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Is Betelgeuse About To Explode? – Forbes

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Rogelio Bernal Andreo

When you take a look at the stars in the night sky, they generally appear the same regardless of time. Only a small number of stars ever appear to change on human timescales, as most stars burn through their fuel very stably, with almost no variation in their continuous brightness. The few stars that do appear to change are either intrinsically variable, members of multi-star systems, or go through an enormous evolutionary change.

When very massive stars get close to the end of their lives, they start varying by tremendous amounts, and do so with significant irregularity. At a critical moment, most of these stars will run out of the nuclear fuel holding up their cores against collapse, and the resulting implosion leads to a runaway cataclysm: a core-collapse supernova. Could Betelgeuse, whose variability intensified in a novel way over the last few days, be about to explode? Here’s what astronomers know so far.

A. Dupree (CfA), R. Gilliland (STScI), NASA

The last time our species witnessed a supernova from within our own galaxy with the naked human eye, the year was 1604. A new point of light in the sky suddenly appeared, brightened, and briefly outshone every single star before slowly fading away. This wasn’t the first such event, as prior supernovae had illuminated Earth’s skies like this in 1572, 1054, and 1006, among others.

But all of those supernovae occurred from stars that were thousands of light-years away, with Kepler’s 1604 explosion being traced back to a stellar remnant located some 20,000 light-years across the Milky Way. Of all the stars we see in the night sky, one bright member stands out as the most fascinating possibility as our galaxy’s next supernova: Betelgeuse, one of our sky’s 10 brightest stars, located a mere 640 light-years away.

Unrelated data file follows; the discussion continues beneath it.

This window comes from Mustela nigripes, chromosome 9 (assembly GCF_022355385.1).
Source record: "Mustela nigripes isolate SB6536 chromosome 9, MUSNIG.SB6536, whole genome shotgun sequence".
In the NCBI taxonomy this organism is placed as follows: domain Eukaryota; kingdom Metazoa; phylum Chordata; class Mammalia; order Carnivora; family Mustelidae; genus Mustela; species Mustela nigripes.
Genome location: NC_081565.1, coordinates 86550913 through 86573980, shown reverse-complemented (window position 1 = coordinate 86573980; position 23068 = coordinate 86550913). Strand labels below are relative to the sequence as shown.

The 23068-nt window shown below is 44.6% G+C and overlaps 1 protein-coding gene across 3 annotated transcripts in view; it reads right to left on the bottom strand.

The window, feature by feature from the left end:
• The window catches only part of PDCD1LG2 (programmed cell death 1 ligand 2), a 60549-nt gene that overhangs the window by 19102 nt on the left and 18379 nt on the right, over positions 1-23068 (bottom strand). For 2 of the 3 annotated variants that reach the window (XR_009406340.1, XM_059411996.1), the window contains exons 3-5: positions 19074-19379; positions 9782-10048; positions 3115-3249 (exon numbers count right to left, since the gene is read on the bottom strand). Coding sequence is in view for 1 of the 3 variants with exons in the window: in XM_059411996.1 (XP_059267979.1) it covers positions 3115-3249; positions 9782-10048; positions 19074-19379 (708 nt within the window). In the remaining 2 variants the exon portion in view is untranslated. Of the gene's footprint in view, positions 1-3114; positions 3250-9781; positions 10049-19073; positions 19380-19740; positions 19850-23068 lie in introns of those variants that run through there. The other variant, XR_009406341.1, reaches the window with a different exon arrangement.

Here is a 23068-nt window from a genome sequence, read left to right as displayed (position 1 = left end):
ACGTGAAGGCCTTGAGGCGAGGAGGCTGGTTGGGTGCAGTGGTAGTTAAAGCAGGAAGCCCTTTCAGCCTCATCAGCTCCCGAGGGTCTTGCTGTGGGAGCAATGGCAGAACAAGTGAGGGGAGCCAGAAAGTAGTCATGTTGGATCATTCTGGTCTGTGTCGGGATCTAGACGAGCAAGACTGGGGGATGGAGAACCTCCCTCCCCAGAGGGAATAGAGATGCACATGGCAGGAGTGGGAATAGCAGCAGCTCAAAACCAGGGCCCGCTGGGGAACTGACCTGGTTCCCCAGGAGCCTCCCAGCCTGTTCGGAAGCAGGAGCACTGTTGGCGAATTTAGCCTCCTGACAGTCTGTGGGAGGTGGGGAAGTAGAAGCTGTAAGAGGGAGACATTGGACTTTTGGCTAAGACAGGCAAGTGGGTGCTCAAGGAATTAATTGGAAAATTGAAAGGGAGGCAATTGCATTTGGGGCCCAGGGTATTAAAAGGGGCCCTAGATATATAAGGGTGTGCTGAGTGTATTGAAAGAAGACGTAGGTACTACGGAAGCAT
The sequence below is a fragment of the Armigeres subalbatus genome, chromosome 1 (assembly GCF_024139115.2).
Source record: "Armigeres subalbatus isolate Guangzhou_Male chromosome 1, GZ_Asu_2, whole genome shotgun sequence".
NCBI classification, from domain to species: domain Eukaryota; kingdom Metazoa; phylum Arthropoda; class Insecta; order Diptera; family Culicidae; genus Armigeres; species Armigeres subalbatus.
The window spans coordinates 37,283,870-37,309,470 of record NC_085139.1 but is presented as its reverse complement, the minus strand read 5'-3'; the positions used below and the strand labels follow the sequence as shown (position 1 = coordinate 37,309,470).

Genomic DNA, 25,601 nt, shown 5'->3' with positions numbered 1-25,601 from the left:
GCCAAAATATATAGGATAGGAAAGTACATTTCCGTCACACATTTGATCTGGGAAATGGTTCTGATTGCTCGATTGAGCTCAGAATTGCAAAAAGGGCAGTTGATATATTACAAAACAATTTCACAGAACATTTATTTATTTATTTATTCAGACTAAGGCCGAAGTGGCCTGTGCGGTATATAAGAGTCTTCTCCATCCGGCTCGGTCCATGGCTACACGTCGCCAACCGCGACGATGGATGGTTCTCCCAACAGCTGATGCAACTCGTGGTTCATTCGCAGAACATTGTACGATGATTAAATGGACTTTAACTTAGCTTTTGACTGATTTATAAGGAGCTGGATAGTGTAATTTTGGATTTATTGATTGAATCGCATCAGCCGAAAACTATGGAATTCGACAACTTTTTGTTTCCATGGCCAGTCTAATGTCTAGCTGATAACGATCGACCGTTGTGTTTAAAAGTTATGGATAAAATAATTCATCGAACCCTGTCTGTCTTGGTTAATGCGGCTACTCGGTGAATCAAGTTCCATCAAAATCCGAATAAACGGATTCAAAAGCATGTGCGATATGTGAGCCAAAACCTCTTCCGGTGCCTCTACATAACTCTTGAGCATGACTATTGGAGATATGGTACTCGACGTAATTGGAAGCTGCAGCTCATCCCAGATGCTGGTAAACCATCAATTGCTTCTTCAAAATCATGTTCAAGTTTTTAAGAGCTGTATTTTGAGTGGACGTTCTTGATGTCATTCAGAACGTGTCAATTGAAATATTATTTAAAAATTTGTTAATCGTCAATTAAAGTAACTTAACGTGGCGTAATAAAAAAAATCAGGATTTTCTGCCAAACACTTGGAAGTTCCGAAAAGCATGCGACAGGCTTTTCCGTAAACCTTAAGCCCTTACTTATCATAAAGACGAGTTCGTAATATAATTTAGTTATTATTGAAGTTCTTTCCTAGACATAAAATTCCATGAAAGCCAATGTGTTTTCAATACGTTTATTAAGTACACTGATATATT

ESO/L. Calçada

Betelgeuse, best known as the bright red “shoulder” star in the constellation of Orion, is one of the most remarkable objects in all of astronomy. It is a red supergiant star: red because of its low surface temperatures, supergiant because its radius is so enormous that — if it were to replace the Sun in our Solar System — it would engulf the orbits of Mercury, Venus, Earth, Mars, the asteroid belt, and possibly even Jupiter! In terms of physical size, it’s approximately 900 times the radius, and 700 million times the volume, of our Sun.

Betelgeuse is so large and so close that it was the first star beyond our Sun to ever be resolved as more than a point source. But perhaps its most fascinating property is that Betelgeuse is a pulsating, variable star, meaning that its diameter and brightness both change with time.

NRAO/AUI and J. Lim, C. Carilli, S.M. White, A.J. Beasley, and R.G. Marson

At approximately 20 times the mass of our Sun, there’s little doubt that Betelgeuse is headed on it was to becoming a supernova. Betelgeuse was likely formed in the great Orion molecular cloud complex very recently on cosmic scales: within the last 10 million years. It has already finished burning through all the hydrogen fuel in its core, and has gone onto the next element, helium, which it fuses into carbon.

Perhaps ironically, the core of Betelgeuse is now much smaller than when it was fusing hydrogen, as it contracted and heated up tremendously in order to begin fusing helium. The outer layers, with this increased radiation pressure, expanded and cooled tremendously. At a surface temperature of only 3500 K, barely half the temperature of our Sun’s photosphere, only 13% of Betelgeuse’s energy output is detectable to human eyes. If we could see the entire electromagnetic spectrum from our perspective, Betelgeuse would outshine every star in the Universe except our Sun.

NASA / WISE

We aren’t sure whether Betelgeuse is exclusively fusing helium in its core, or whether the interior has contracted even further and is now fusing carbon. While the helium fusion phase lasts for timescales of ~100,000 years, carbon fusion lasts for merely hundreds. Unfortunately, the only signature that would give us a surefire view of what processes are occurring in the core — neutrino emissions — are too faint to be seen from 640 light-years away.